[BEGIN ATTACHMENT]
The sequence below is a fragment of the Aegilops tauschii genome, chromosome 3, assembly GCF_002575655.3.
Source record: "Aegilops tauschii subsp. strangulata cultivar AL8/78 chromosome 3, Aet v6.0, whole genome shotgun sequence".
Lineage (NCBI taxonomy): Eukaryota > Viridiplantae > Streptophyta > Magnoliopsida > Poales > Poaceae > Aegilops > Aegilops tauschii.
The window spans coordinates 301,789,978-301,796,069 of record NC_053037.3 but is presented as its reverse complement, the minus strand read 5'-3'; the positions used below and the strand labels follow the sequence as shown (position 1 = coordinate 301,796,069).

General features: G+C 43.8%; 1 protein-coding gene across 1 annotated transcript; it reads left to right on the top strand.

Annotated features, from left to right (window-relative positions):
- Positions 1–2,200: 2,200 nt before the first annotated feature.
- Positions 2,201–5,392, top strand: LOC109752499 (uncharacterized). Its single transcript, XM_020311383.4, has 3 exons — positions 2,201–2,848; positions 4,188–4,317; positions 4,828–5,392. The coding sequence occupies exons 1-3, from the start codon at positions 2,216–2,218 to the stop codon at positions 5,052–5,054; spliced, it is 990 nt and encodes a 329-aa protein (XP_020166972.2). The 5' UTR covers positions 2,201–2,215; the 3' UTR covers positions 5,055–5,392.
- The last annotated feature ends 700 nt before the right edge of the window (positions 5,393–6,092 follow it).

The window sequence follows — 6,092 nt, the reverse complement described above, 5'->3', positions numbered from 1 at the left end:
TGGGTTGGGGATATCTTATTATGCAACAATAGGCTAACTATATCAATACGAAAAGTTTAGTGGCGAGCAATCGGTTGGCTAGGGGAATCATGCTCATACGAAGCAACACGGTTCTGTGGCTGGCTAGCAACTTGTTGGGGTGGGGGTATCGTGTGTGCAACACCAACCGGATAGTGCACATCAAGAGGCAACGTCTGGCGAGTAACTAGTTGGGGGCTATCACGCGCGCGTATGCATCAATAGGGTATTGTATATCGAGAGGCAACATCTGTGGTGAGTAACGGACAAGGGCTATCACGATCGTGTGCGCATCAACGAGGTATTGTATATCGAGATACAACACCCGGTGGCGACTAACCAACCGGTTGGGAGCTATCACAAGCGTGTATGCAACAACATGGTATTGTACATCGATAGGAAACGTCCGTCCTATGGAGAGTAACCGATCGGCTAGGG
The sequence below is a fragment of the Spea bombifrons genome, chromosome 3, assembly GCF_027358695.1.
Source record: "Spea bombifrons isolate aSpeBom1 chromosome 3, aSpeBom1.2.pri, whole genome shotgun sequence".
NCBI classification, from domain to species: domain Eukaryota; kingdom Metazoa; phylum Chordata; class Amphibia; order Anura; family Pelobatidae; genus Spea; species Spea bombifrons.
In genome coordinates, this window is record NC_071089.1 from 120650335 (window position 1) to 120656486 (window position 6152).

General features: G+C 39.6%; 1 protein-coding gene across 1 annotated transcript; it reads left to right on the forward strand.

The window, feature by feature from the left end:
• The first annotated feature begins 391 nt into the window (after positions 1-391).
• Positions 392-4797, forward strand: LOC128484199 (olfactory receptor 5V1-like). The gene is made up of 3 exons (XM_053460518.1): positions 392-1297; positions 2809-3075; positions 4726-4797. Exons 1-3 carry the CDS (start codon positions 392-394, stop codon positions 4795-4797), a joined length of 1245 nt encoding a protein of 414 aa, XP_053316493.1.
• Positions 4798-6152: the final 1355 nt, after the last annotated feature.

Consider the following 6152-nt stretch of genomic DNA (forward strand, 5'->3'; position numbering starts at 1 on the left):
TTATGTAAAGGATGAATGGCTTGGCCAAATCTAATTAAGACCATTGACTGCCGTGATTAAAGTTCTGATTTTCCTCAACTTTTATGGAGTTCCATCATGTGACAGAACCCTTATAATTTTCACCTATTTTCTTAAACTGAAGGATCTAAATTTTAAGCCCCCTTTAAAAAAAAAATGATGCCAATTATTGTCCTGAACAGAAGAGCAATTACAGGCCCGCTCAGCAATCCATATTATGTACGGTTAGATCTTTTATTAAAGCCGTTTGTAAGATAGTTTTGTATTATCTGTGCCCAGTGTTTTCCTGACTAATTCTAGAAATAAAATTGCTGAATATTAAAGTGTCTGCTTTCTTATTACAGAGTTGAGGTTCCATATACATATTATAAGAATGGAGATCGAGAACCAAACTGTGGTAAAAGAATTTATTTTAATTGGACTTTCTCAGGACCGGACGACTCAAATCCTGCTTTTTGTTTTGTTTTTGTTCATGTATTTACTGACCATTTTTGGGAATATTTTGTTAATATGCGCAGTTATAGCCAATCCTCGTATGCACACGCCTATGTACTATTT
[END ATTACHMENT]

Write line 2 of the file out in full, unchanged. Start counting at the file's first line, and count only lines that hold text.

Source record: "Aegilops tauschii subsp. strangulata cultivar AL8/78 chromosome 3, Aet v6.0, whole genome shotgun sequence".